December 18, 2014 – 3:48 pm
By Fred Boucher
with kit history by Alan Bussie
In the salad days of the early atomic and jet ages, Cold War fears pushed the envelope of aerospace design and an atomic powered strategic bomber was seriously considered. Convair, Lockheed and Northrop (perhaps others) submitted proposals for such a plane and reactor-fuel concept engines were built. And if a nuclear powered jet bomber isn’t growling-Geiger counter-cool enough for you, consider the zany nuclear powered Mach III SLAM (Supersonic Low-Altitude Missile) of Project Pluto† streaking just above the tree tops, spewing radioactive particles in its wake and lobbing H-bombs. Brigadier General Jack D. Ripper’s dream come true!
SLAM (Project Pluto), three popular Atomic Bomber concepts and the nuclear turbojet engine (click any to enlarge)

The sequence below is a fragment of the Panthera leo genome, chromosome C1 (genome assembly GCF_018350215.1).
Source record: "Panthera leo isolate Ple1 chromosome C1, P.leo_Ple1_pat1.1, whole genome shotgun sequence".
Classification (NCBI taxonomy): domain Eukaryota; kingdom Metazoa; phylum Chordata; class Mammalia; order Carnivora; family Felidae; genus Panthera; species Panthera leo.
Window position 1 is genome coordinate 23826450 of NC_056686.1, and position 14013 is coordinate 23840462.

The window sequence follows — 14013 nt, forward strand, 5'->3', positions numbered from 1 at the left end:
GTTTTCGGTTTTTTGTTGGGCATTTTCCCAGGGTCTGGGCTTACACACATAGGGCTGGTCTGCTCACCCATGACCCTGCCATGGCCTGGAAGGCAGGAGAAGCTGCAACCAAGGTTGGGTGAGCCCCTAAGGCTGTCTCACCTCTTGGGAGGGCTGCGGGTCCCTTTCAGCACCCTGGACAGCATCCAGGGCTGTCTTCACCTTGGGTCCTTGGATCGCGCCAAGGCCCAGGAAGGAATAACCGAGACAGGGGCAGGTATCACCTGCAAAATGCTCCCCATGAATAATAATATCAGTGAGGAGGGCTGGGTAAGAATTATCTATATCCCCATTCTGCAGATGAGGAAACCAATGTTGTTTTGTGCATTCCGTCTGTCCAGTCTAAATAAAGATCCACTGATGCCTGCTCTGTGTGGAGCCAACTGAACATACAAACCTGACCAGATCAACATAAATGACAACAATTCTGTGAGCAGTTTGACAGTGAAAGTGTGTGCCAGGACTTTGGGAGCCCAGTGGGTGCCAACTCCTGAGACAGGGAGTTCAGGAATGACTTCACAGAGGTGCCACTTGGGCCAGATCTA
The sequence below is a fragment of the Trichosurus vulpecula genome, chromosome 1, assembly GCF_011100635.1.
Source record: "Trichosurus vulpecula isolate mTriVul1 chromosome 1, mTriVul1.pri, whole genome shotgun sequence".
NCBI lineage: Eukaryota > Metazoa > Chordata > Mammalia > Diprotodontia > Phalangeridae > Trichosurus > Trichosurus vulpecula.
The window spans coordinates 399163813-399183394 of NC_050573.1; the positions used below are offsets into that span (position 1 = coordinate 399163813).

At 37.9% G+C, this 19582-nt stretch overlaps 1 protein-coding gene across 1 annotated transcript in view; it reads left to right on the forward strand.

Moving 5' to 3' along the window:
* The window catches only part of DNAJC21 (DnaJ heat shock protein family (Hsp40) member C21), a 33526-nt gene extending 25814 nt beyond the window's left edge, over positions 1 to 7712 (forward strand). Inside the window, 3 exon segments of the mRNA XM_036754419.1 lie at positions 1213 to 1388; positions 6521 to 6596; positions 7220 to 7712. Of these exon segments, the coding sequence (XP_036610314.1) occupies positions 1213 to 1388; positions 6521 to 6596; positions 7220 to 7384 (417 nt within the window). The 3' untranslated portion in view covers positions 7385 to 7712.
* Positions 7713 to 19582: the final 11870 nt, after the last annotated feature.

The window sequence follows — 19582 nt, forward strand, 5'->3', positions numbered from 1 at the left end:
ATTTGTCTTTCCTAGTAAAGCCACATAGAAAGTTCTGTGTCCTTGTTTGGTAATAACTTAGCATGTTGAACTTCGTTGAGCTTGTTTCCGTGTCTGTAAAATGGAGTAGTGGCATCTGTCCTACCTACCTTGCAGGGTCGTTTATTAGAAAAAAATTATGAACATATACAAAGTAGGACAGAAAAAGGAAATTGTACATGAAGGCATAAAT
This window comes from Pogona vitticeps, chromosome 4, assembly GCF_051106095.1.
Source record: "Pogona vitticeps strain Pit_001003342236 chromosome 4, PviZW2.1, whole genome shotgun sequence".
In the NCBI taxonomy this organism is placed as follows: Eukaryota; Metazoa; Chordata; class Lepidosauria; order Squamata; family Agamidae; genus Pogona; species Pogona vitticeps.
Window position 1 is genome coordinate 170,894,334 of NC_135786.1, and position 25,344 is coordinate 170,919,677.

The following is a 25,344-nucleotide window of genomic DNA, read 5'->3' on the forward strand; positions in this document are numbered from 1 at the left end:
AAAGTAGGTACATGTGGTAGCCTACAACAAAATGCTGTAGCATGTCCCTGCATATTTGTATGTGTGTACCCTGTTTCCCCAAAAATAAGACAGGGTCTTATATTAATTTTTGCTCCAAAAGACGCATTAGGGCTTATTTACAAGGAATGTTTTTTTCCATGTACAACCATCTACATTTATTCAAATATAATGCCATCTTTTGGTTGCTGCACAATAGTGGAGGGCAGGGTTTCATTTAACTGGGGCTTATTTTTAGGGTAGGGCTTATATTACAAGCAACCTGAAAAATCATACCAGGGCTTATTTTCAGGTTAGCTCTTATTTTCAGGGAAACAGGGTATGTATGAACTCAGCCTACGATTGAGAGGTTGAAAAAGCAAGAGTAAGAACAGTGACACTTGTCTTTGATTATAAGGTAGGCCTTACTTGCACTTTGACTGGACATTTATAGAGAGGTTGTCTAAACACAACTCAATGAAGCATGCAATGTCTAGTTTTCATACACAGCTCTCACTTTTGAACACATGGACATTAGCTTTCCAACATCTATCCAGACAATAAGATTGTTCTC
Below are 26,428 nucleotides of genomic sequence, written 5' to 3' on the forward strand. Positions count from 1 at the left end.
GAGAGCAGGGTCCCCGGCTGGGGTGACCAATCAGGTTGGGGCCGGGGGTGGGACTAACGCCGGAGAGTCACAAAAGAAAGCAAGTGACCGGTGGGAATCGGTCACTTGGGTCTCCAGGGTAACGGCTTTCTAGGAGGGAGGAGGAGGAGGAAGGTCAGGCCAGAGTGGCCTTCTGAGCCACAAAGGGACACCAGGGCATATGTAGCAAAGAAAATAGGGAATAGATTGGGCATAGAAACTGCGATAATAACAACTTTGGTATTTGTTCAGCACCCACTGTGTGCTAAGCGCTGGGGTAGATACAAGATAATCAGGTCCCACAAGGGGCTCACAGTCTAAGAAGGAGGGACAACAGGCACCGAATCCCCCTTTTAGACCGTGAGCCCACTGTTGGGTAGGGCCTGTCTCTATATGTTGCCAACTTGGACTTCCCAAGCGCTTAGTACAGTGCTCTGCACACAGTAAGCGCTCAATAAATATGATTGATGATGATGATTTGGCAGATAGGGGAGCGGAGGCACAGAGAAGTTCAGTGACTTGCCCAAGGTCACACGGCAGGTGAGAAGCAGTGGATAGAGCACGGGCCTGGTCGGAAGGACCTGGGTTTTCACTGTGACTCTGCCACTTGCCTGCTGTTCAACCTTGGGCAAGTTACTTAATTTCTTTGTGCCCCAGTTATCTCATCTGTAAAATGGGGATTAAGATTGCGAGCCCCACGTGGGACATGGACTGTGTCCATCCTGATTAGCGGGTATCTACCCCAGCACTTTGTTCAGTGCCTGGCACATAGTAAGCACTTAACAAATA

USAF was not the only air force to explore an aerial nuke plant- the Soviets did, too. And Hawk was not the only model company to kit a fanciful model of that radiant subject. Aurora kited the Russian Nuclear Powered Bomber shown below and also reviewed on this website.
The original magazine article and the resulting Aurora Kit (click any to enlarge)
Your humble reviewer built this marvellous model aeons ago - I still have the parasite fighters from it! It was, in the lexicon of the era, one cool kit!
“hawk” or “Hawk”?
OK, was it hawk or Hawk? Their logo was ‘always’ spelled in lowercase. Yet the company name as printed on the instruction sheet is capitalized. While I personally want to use hawk, henceforth I will punctuate it as a proper name: “Hawk.”
Hawk, like Aurora, liked to be first to put new concepts into a kit. Combining Atomic Power and the parasite fighters, Hawk issued this kit in 1959, shortly after conceptual drawings of Nuclear Powered Bombers appeared in popular magazines. The first issue was in a sturdy hardbox (a thick cardboard upper box lid and tray, with the top covered with a lithographed paper ’slick) and was given part number 514-98. This exact artwork layout was used in the second issue (roughly 1961) with no changes other than the part number. It was changed to 514-100.
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